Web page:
You have heard the story before – of a young boy, orphaned through tragic circumstances, raised by a wise old man, who comes to a fuller knowledge of his magic and uses it to fight the great evil that threatens his world.
But what if the boy hero and the malevolent, threatening taint were one and the same?
What if the boy slowly came to realize he was the reincarnation of an evil god? Would he save the world . . . or destroy it?
Among the Academy’s warrior-thieves, Annev de Breth is an outlier. Unlike his classmates who were stolen as infants from the capital city, Annev was born in the small village of Chaenbalu, was believed to be executed, and then unknowingly raised by his parents’ killers.
Seventeen years later, Annev struggles with the burdens of a forbidden magic, a forgotten heritage, and a secret deformity. When he is subsequently caught between the warring ideologies of his priestly mentor and the Academy’s masters, he must choose between forfeiting his promising future at the Academy or betraying his closest friends. Each decision leads to a deeper dilemma, until Annev finds himself pressed into a quest he does not wish to fulfill.
Will he finally embrace the doctrine of his tutors, murder a stranger, and abandon his mentor? Or will he accept the more difficult truth of who he is . . . and the darker truth of what he may become . . .
Book Review Rating: 5/5 stars
Cover Review Rating: 5/5 stars
The spring blooms have almost fledged into summer and this cover right here has been dying to be reviewed. My apologies to the publisher and author for getting this review out so late, but with that said I’m delighted to be able to review such a wonderful cover after my lengthened delay from reviewing.
First glance, the cover gives off a tapestry feel. Almost velvet or satin perhaps? On closer inspection it may be stone? I love the play between the deeper blues to turquoise against the inlaid gold swirling thread details. Front in the center of the cover there’s a wonderful Phoenix rising above some kind of anvil with flames. I love how the swirling gilded threads surround this detail, which commands the viewer/reader’s attention straight to the center of the cover.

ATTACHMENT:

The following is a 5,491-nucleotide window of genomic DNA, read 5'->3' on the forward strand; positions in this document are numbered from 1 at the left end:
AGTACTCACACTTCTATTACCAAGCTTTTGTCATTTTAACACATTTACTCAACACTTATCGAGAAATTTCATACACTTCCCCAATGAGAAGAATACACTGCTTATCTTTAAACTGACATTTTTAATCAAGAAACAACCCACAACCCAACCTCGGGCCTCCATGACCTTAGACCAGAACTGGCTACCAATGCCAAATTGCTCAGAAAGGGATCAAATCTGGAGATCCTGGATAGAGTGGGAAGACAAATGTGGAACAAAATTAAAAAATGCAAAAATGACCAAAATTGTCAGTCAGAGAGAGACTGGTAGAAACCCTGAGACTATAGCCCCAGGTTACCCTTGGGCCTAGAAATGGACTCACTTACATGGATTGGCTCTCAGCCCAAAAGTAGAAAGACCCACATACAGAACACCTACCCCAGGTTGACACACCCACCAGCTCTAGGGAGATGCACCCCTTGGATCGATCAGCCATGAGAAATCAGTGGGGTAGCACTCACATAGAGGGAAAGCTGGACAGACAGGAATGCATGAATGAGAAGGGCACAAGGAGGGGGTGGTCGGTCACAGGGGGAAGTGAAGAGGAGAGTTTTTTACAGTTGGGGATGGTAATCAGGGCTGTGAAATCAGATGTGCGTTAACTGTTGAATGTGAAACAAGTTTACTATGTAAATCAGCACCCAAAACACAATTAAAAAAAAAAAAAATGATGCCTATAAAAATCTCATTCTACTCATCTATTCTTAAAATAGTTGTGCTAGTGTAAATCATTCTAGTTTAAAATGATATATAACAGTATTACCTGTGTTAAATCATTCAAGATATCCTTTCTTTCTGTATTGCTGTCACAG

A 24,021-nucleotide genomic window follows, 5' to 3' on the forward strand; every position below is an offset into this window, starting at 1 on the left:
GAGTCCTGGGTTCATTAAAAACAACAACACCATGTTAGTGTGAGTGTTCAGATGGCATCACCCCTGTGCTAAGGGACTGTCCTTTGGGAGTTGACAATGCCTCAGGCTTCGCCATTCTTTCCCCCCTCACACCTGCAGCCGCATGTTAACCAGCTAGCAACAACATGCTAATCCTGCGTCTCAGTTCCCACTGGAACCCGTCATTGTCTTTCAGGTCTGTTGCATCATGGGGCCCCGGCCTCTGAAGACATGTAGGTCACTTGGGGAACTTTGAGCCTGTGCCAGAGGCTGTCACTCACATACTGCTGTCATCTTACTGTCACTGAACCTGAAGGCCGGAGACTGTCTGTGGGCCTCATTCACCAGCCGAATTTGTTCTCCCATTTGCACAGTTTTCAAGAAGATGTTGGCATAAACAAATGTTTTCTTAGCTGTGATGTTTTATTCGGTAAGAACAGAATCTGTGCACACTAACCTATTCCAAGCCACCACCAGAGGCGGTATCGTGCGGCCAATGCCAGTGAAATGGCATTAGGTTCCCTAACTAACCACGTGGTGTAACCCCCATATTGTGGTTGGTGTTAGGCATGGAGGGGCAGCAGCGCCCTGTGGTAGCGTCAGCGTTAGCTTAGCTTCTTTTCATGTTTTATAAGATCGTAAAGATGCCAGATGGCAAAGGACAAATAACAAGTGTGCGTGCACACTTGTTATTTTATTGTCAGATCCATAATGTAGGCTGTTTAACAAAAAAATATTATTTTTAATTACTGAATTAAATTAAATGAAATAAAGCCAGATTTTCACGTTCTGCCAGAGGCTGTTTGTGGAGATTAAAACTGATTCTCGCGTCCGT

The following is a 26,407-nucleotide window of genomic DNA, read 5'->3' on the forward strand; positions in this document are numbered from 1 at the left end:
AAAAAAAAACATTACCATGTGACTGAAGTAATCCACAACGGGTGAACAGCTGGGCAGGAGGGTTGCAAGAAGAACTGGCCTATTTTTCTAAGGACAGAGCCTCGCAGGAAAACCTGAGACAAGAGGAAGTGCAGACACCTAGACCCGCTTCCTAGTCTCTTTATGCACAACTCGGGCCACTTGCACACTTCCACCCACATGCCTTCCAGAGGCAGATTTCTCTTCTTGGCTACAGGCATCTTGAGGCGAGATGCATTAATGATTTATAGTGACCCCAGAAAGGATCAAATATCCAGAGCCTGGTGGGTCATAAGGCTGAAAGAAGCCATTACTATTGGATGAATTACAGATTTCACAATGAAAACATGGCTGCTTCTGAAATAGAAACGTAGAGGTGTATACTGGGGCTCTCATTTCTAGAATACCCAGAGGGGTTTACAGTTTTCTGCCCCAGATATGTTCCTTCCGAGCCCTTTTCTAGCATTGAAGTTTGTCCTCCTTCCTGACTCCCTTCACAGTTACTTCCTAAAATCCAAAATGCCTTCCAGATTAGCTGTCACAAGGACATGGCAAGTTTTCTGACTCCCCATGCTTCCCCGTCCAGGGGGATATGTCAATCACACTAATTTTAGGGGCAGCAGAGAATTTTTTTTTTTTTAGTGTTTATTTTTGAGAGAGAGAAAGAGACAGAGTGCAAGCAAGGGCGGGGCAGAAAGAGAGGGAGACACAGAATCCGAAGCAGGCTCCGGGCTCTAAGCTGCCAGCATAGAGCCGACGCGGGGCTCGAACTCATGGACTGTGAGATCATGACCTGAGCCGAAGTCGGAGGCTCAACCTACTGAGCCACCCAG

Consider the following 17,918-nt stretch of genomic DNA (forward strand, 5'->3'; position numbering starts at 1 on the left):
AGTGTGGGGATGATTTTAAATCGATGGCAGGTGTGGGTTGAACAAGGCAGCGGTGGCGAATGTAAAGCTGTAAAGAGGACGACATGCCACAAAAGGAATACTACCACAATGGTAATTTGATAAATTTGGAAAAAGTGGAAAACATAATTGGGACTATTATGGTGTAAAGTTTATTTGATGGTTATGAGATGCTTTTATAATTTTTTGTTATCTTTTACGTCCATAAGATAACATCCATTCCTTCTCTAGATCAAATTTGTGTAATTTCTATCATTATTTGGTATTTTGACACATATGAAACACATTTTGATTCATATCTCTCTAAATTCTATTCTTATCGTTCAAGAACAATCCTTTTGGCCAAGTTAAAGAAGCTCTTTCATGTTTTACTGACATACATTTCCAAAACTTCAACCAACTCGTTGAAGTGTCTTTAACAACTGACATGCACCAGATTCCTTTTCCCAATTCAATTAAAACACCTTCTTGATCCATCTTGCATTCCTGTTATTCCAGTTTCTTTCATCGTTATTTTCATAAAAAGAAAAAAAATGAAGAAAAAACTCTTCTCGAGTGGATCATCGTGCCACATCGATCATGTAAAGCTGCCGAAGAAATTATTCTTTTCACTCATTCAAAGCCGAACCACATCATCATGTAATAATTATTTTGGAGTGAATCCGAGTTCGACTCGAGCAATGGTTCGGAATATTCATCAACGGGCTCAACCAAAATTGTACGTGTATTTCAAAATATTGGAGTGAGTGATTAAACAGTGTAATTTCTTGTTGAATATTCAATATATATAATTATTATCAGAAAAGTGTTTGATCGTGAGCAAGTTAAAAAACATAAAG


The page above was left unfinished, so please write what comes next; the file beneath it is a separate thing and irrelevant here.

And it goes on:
From there the eye will naturally travel to the title, tagline, and author’s name. For the intended market Sci-fi/Fantasy, I think the cover is a great fit without having to detail any characters.
And can I just say the title MASTER OF SORROWS is wonderful! Unique! The title aside from the cover drew my immediate attention. I’ve grown tired of all the queen, princess, assassin tells lately. So MASTER OF SORROWS was a breath of fresh air.
While I love to express my issues with covers, sadly this cover will not make my grievances list of why the hell did they do that?! If I had to nit-pick, then I would have loved to see the bits of red in the fire like from Annev’s glove. But that’s me picking to pick. The cover is a great concept and not overly done and 100% is inspired by the story line.
Cover and Book Design by Blackstone Publishing
Thank you, Justin Call’s wife for supporting him with his passions, though the genre doesn’t tickle your fancy, I know your encouragement allowed him to create a marvelous debut.
At first, I didn’t quite know where MASTER OF SORROWS would take me, aside from the blurb. Why? Well, when I noticed the Prologue and Part One before the first chapter I became quite terrified at the wealth of information about to be dispersed. Many writers or authors run for the hills or shudder at the word Prologue, however, Justin Call didn’t.
In fact, the first flavor of darkness awaiting in this novel reared its ugly head in the Prologue, and the foundational history for which MASTER OF SORROWS is built upon was cast in Part One. There are darker evils in the world than blood and death; MASTER OF SORROWS simmers with the inner hatreds breed from closed-off cultural ideals. From the first step into the Prologue of trying to kill a child born with a deformity, then to that child doing everything to conceal and live a life acting as if he was normal.
Well, as normal as anyone with half a missing arm and a magical one in its place.
Annev, the main character, struggles with trying to be normal while balancing his past. Like any teenager does in modern society. The extreme want, the need to belong magnified by his hidden disability. This longing comes through with all of his predicaments, but the layering of his morals throughout his raising with Sodar contradicts so much that surrounds him.
Overall, I found Annev’s character refreshing, uniquely gifted for speaking around half-truths, and repeatably flawed. MASTER OF SORROWS is the perfect read to challenge the wrong mindsets of wanting to belong rather than embrace once’s differences and be the individual fate intended on their own terms, and that sometimes those issues aren’t always resolved quickly or easily.
5/5 stars! I truly look forward to the sequel.
I received an eARC of MASTER OF SHADOWS by Justin Call in exchange for an honest review. This does not affect my opinion of the book or the content of the review.
Let’s be honest here. If it was great or sucked, I have no problem writing it out.
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